Written by: Josh Berry, Lone Mountain Ranch
What do you call it when an Indian Summer continues into December? I’m not sure that there is a name for the unseasonable weather we have been experiencing here in Big Sky, perhaps an Indian Fall, but to the dismay of all of the ski bums in town, the warm weather and minimal snowfall have kept the rivers in prime condition. And the fish are hungry. Fishermen tend to daydream about 40-degree weather and sun while they are huddled inside by a fire trying to fight off cabin fever in the depths of winter, but for the time being, we can be out there chasing our finned friends without the worry of frozen fingers and toes.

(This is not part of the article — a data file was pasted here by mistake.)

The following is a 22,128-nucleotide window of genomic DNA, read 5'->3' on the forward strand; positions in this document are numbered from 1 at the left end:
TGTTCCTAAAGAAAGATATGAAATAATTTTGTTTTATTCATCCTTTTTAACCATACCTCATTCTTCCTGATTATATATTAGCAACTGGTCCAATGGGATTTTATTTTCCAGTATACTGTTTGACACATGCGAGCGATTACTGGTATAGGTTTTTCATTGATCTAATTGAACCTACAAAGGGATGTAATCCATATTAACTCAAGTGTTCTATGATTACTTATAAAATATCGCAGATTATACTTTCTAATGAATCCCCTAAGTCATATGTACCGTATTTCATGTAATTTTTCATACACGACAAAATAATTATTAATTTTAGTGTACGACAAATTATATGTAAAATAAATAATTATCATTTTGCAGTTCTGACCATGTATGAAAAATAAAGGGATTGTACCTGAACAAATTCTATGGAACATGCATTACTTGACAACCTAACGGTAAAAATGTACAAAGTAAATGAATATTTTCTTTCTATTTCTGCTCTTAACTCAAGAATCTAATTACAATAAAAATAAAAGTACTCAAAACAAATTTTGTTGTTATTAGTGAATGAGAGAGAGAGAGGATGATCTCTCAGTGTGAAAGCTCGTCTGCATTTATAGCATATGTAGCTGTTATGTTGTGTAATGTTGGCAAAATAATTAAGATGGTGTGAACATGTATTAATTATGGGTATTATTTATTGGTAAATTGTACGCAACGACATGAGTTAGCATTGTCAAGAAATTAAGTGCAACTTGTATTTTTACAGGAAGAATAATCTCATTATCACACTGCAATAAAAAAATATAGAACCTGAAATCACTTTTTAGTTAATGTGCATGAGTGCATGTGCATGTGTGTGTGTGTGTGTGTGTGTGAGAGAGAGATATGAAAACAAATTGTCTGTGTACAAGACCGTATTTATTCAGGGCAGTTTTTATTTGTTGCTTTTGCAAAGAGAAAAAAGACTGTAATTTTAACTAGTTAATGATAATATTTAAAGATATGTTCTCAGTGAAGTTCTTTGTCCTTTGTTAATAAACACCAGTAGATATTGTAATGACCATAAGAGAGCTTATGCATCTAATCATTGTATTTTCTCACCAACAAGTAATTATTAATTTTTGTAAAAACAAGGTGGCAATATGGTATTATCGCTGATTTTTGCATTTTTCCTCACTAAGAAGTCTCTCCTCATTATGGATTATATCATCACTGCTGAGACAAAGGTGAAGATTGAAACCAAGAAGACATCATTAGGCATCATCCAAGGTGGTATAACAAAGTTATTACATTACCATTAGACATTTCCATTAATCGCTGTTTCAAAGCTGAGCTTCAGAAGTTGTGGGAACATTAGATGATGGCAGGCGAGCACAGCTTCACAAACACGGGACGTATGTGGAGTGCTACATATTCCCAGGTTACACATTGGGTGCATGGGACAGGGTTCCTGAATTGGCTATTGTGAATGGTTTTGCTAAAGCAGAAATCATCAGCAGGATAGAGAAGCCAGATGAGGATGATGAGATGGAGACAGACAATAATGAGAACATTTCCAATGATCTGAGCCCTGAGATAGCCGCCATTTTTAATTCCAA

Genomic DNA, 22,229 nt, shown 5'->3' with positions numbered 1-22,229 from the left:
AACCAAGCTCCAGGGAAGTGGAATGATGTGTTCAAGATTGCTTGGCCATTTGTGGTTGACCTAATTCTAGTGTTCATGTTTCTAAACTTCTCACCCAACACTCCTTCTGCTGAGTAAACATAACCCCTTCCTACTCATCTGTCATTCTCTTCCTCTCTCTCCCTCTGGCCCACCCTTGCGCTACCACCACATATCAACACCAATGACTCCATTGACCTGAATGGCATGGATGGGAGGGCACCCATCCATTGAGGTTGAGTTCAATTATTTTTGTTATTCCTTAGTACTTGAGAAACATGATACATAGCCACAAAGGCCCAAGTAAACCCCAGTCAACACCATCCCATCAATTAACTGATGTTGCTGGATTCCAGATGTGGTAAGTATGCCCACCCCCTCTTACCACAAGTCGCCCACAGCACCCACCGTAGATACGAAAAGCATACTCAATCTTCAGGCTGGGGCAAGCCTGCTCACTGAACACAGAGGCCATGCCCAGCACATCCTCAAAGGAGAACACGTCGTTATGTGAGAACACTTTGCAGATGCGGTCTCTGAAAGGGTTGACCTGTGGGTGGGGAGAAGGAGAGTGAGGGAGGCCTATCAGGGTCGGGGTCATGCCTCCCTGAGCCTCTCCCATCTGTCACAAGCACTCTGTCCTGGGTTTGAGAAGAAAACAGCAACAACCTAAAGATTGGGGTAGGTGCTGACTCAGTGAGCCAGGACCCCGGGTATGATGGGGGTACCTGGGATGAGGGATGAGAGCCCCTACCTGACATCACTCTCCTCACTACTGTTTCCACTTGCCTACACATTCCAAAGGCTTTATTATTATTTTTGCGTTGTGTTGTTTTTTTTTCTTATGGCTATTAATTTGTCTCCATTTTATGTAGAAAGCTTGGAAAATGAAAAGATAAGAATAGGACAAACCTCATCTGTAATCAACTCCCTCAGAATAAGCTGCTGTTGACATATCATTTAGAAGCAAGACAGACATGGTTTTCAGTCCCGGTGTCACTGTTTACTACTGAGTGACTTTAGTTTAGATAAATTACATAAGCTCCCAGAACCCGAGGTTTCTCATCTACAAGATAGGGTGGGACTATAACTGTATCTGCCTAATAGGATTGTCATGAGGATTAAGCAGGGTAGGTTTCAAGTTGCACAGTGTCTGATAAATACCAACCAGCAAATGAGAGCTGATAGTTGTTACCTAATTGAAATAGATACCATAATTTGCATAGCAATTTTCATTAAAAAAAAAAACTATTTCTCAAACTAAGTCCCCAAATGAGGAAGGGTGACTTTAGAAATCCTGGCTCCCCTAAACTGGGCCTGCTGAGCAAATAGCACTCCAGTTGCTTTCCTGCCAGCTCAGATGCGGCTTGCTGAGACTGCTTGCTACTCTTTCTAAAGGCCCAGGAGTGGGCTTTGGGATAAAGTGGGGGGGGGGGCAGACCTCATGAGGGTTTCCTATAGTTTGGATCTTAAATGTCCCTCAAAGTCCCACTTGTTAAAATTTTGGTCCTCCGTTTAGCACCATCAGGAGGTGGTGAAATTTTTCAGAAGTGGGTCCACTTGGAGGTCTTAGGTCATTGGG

On a recent outing to the Madison River, ranch crew members John McKinnie, George Pierce, and Clinton Walker found out why people will fish in the middle of the winter, warm weather or not. New to fly-fishing, Clinton was given a brief lesson on casting and getting a good drift with a nymph rig, and then went on to hook his first Montana trout on his third cast. All three of them left the river that day with multiple trout landed and smiles all around.
The modus operandi for most trout in the winter time is to find the refuge of deep, slow pools where they can get just enough food floating by while spending as little energy as possible. Warm weather and bright sun can drastically change this behavior though, and fish will move into shallower and faster water where they actively feed. It is not too uncommon to find pockets of fish that will hit your flies on every cast because they are feeding so hard, and this is why you will hear stories of how winter fishing can be some of the best all year.
So, what am I getting at here? Get out there and fish while the fishing’s good!
Josh Berry is a fly-fishing guide at Lone Mountain Ranch in Big Sky, Montana.